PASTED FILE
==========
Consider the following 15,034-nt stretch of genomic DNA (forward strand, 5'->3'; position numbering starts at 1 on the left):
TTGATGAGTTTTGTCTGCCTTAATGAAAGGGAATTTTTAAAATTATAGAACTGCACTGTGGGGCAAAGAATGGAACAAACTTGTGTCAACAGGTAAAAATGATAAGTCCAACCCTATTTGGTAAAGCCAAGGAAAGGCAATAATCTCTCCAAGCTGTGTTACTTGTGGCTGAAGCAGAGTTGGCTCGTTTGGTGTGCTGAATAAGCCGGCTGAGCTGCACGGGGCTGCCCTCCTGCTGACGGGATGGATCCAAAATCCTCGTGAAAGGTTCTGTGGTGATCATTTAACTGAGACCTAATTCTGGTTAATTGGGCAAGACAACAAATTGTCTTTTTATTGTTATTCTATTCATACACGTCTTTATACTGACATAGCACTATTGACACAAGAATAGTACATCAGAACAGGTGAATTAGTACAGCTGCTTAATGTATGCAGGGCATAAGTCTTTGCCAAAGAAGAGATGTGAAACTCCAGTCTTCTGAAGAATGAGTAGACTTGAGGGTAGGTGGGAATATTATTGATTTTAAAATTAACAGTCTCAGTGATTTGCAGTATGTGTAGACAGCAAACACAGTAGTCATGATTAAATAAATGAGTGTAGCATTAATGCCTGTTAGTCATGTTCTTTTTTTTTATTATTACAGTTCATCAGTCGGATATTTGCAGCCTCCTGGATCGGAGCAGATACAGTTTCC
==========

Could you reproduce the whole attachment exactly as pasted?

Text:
Consider the following 15,034-nt stretch of genomic DNA (forward strand, 5'->3'; position numbering starts at 1 on the left):
TTGATGAGTTTTGTCTGCCTTAATGAAAGGGAATTTTTAAAATTATAGAACTGCACTGTGGGGCAAAGAATGGAACAAACTTGTGTCAACAGGTAAAAATGATAAGTCCAACCCTATTTGGTAAAGCCAAGGAAAGGCAATAATCTCTCCAAGCTGTGTTACTTGTGGCTGAAGCAGAGTTGGCTCGTTTGGTGTGCTGAATAAGCCGGCTGAGCTGCACGGGGCTGCCCTCCTGCTGACGGGATGGATCCAAAATCCTCGTGAAAGGTTCTGTGGTGATCATTTAACTGAGACCTAATTCTGGTTAATTGGGCAAGACAACAAATTGTCTTTTTATTGTTATTCTATTCATACACGTCTTTATACTGACATAGCACTATTGACACAAGAATAGTACATCAGAACAGGTGAATTAGTACAGCTGCTTAATGTATGCAGGGCATAAGTCTTTGCCAAAGAAGAGATGTGAAACTCCAGTCTTCTGAAGAATGAGTAGACTTGAGGGTAGGTGGGAATATTATTGATTTTAAAATTAACAGTCTCAGTGATTTGCAGTATGTGTAGACAGCAAACACAGTAGTCATGATTAAATAAATGAGTGTAGCATTAATGCCTGTTAGTCATGTTCTTTTTTTTTATTATTACAGTTCATCAGTCGGATATTTGCAGCCTCCTGGATCGGAGCAGATACAGTTTCC